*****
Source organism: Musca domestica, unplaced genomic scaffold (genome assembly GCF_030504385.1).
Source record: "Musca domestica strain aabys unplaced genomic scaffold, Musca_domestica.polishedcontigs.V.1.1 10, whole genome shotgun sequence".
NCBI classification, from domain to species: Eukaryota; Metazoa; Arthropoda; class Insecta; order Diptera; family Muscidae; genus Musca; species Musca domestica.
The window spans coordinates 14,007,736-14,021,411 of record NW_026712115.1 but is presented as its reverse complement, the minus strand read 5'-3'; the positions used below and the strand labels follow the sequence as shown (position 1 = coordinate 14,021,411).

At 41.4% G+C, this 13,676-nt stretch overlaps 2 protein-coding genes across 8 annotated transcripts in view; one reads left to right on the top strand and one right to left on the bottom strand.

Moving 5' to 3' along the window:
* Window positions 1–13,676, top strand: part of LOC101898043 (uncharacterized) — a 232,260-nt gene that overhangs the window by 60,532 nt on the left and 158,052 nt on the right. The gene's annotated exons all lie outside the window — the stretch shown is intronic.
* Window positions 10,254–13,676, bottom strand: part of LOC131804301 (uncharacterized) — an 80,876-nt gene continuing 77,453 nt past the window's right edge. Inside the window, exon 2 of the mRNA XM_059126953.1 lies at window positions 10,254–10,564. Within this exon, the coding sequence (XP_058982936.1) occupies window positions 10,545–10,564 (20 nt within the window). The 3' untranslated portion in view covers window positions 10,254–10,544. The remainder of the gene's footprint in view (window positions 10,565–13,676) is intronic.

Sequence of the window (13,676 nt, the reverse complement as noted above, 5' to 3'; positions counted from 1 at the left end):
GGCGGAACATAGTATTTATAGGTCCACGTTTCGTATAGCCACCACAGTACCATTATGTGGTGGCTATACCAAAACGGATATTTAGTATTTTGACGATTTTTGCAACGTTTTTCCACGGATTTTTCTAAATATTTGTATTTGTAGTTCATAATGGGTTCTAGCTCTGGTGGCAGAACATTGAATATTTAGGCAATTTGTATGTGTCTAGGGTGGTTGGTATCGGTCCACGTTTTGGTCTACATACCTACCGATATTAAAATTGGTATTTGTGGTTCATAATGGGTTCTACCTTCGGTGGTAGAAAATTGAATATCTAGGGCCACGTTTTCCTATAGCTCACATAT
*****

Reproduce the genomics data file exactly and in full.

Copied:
Source organism: Musca domestica, unplaced genomic scaffold (genome assembly GCF_030504385.1).
Source record: "Musca domestica strain aabys unplaced genomic scaffold, Musca_domestica.polishedcontigs.V.1.1 10, whole genome shotgun sequence".
NCBI classification, from domain to species: Eukaryota; Metazoa; Arthropoda; class Insecta; order Diptera; family Muscidae; genus Musca; species Musca domestica.
The window spans coordinates 14,007,736-14,021,411 of record NW_026712115.1 but is presented as its reverse complement, the minus strand read 5'-3'; the positions used below and the strand labels follow the sequence as shown (position 1 = coordinate 14,021,411).

At 41.4% G+C, this 13,676-nt stretch overlaps 2 protein-coding genes across 8 annotated transcripts in view; one reads left to right on the top strand and one right to left on the bottom strand.

Moving 5' to 3' along the window:
* Window positions 1–13,676, top strand: part of LOC101898043 (uncharacterized) — a 232,260-nt gene that overhangs the window by 60,532 nt on the left and 158,052 nt on the right. The gene's annotated exons all lie outside the window — the stretch shown is intronic.
* Window positions 10,254–13,676, bottom strand: part of LOC131804301 (uncharacterized) — an 80,876-nt gene continuing 77,453 nt past the window's right edge. Inside the window, exon 2 of the mRNA XM_059126953.1 lies at window positions 10,254–10,564. Within this exon, the coding sequence (XP_058982936.1) occupies window positions 10,545–10,564 (20 nt within the window). The 3' untranslated portion in view covers window positions 10,254–10,544. The remainder of the gene's footprint in view (window positions 10,565–13,676) is intronic.

Sequence of the window (13,676 nt, the reverse complement as noted above, 5' to 3'; positions counted from 1 at the left end):
GGCGGAACATAGTATTTATAGGTCCACGTTTCGTATAGCCACCACAGTACCATTATGTGGTGGCTATACCAAAACGGATATTTAGTATTTTGACGATTTTTGCAACGTTTTTCCACGGATTTTTCTAAATATTTGTATTTGTAGTTCATAATGGGTTCTAGCTCTGGTGGCAGAACATTGAATATTTAGGCAATTTGTATGTGTCTAGGGTGGTTGGTATCGGTCCACGTTTTGGTCTACATACCTACCGATATTAAAATTGGTATTTGTGGTTCATAATGGGTTCTACCTTCGGTGGTAGAAAATTGAATATCTAGGGCCACGTTTTCCTATAGCTCACATAT